• Other important qualifications – Insurance coverage or surety bond coverage, no past regulatory discipline, and no personal bankruptcy.
  • My personal considerations (not NFL’s requirement) – If your financial advisor is managing your portfolio, they should be able to tell you the price and value off-hand of 100+ businesses and investments globally without looking them up on the internet. They should understand most major industries, macroeconomics, politics, finance, and have shown a personal track-record of success in life.
  • More tips – Consider the financial advisor’s pay structure – avoid commission based advisors and investment professionals who are not fiduciaries. If your advisor is from a large broker, then they are most likely held to a lesser suitability standard and is not required to do what is in your best interest.

If retirement is important to you, then I believe you should take the necessary steps to screen and interview your advisor. Work with a financial advisor who spent over half of their life acquiring the knowledge and experience to provide you financial advice. You should not settle for anything less.

Please feel free to review my work experience, qualifications, and full bio here. I’m also open to any of your questions on my investment process and my investment philosophy to help give you the financial confidence to achieve your goals.

Please read our disclosure statement regarding the contents of this post and our website as a whole.

Advisory services offered through Constant Guidance Financial LLC, a registered investment adviser.

Planning for Retirement

You have worked hard and saved your entire life. How can you make your money last in retirement?

Step 1: Visualize the lifestyle you want in retirement

You need to paint a picture of what your retirement will look like. What is the lifestyle that you want to live? Where do you want to live? How do you want to stay active? What type of legacy do you want to leave?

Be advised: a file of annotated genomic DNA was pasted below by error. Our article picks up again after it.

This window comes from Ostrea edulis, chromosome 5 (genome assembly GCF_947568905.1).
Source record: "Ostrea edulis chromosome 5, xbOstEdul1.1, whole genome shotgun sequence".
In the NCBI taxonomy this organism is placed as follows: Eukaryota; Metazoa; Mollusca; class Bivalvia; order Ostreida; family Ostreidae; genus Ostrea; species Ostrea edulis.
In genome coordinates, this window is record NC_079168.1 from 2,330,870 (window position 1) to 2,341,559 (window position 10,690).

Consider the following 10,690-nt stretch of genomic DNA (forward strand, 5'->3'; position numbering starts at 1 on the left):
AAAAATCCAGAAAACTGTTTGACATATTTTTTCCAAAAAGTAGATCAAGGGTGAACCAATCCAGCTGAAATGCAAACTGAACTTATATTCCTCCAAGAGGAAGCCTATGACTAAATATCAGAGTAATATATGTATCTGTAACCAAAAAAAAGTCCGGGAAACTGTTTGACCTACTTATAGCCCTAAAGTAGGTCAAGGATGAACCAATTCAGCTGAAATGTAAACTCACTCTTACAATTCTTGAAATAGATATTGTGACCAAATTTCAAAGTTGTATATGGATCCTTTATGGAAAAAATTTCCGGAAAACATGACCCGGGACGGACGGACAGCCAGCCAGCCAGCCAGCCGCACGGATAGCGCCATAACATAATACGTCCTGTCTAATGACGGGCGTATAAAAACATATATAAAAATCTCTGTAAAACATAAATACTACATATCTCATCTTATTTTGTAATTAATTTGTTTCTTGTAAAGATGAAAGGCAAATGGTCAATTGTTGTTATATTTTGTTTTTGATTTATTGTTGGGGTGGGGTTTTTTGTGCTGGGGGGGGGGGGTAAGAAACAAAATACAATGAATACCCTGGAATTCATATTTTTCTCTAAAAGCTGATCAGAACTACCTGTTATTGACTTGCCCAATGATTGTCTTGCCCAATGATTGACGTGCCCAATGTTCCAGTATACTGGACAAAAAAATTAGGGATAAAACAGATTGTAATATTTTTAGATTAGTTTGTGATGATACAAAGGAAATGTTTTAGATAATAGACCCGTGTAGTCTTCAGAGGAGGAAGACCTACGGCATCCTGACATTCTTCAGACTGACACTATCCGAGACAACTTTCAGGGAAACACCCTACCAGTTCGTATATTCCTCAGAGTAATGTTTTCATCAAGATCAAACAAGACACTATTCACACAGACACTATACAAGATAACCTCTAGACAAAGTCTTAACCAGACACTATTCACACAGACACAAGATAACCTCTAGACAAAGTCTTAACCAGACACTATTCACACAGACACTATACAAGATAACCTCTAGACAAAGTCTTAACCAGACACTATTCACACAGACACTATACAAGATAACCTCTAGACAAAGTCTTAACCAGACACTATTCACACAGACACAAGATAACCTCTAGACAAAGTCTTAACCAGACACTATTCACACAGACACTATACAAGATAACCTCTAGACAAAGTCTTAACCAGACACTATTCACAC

Step 2: Make a budget

The next step is determining your spending needs. Write down a list of your daily living expenses. This cash flow analysis will help provide you with what your monthly expenditures will be. This analysis needs to be thorough and it is best to work with a Certified Financial Planner™ to compile this list. A good online worksheet calculator can be found here.

Step 3: Determine your cash inflows

This income typically includes Social Security, pensions, dividends, annuity flows, retirement account distributions, and general savings spend down. We recommend that you speak with a Social Security specialist before you make this decision. There are multiple strategies that you can take to maximize your benefits.  The Social Security website has online calculators if you want to do it yourself.

Step 4: Construct your portfolio

Asset Allocation and diversification is critical to staying retired once your retired. The most common mistake is only considering stocks. The proper asset allocation may include real estate, stocks, bonds, annuities, artwork, mutual funds, life insurance policies and exchange-traded funds. It is critical that you understand that you can’t control market returns, inflation, taxation, and other government policies. However, you can control your portfolio risk and the income that you will need. In my experience, a Chartered Financial Analyst (CFA) is the most qualified investment professional to help you with this step. Trusting a CFA, who is an asset allocation specialist, is equivalent to trusting a cardiologist to work on your heart. In my opinion, you need to work with someone who is an experienced investor and understands markets. Interview multiple advisors before you make your final decision. Do not trust the internet or a computer to provide you with this type of advice.

Step 5: Monitor for changes

Markets change and so will your budget in retirement. You need to continuously monitor the first four steps and make adjustments. Work with a financial advisor that can help keep you on track. The main question that you need to determine is how will your asset allocation change? This is a tricky question and needs to be addressed before you begin spending. Your personal risk profile will help answer this question. How much loss can your portfolio withstand? How can you manage downside losses in your portfolio? Again, you need a professional who can actively monitor markets and do their best to adjust your portfolio accordingly.

Other key considerations

We believe that it is in your best interest to create an entire estate plan as you enter retirement. Working with a Certified Financial Planner™ and estate attorney will help you to solidify steps 1-5. Most important, an estate planning takes into consideration saving on taxes, protecting your assets, and insuring your assets are used for your benefit. Trusts are not just for the wealthy. A well written trust will help eliminate concerns and give you peace of mind.

Mitch is a Certified Financial Planner™ and Chartered Financial Analyst whose passion is investing and helping others achieve their financial goals. Give us a call to schedule your free consultation and we can help give you peace of mind.